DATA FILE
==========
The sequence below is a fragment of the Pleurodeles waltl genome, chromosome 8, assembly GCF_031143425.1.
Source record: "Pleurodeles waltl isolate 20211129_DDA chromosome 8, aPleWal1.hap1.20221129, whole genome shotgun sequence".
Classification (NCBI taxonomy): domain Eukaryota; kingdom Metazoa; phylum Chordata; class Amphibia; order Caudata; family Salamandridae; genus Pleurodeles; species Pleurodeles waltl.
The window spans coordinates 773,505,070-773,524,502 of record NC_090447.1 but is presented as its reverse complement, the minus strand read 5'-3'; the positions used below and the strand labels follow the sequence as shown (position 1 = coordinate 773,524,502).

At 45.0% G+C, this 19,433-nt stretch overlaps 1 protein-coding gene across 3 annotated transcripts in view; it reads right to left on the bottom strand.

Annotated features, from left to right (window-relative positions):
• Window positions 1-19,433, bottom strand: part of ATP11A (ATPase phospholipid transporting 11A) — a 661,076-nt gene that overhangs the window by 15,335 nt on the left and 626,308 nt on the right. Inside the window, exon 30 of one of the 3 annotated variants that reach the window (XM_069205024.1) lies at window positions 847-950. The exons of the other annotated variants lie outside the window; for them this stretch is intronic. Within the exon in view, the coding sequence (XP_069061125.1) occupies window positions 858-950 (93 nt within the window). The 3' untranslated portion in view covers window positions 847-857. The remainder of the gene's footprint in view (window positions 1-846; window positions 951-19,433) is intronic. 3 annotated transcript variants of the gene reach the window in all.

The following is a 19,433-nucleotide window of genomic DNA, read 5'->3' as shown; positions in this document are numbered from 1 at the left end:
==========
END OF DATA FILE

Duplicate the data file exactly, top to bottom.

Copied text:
The sequence below is a fragment of the Pleurodeles waltl genome, chromosome 8, assembly GCF_031143425.1.
Source record: "Pleurodeles waltl isolate 20211129_DDA chromosome 8, aPleWal1.hap1.20221129, whole genome shotgun sequence".
Classification (NCBI taxonomy): domain Eukaryota; kingdom Metazoa; phylum Chordata; class Amphibia; order Caudata; family Salamandridae; genus Pleurodeles; species Pleurodeles waltl.
The window spans coordinates 773,505,070-773,524,502 of record NC_090447.1 but is presented as its reverse complement, the minus strand read 5'-3'; the positions used below and the strand labels follow the sequence as shown (position 1 = coordinate 773,524,502).

At 45.0% G+C, this 19,433-nt stretch overlaps 1 protein-coding gene across 3 annotated transcripts in view; it reads right to left on the bottom strand.

Annotated features, from left to right (window-relative positions):
• Window positions 1-19,433, bottom strand: part of ATP11A (ATPase phospholipid transporting 11A) — a 661,076-nt gene that overhangs the window by 15,335 nt on the left and 626,308 nt on the right. Inside the window, exon 30 of one of the 3 annotated variants that reach the window (XM_069205024.1) lies at window positions 847-950. The exons of the other annotated variants lie outside the window; for them this stretch is intronic. Within the exon in view, the coding sequence (XP_069061125.1) occupies window positions 858-950 (93 nt within the window). The 3' untranslated portion in view covers window positions 847-857. The remainder of the gene's footprint in view (window positions 1-846; window positions 951-19,433) is intronic. 3 annotated transcript variants of the gene reach the window in all.

The following is a 19,433-nucleotide window of genomic DNA, read 5'->3' as shown; positions in this document are numbered from 1 at the left end: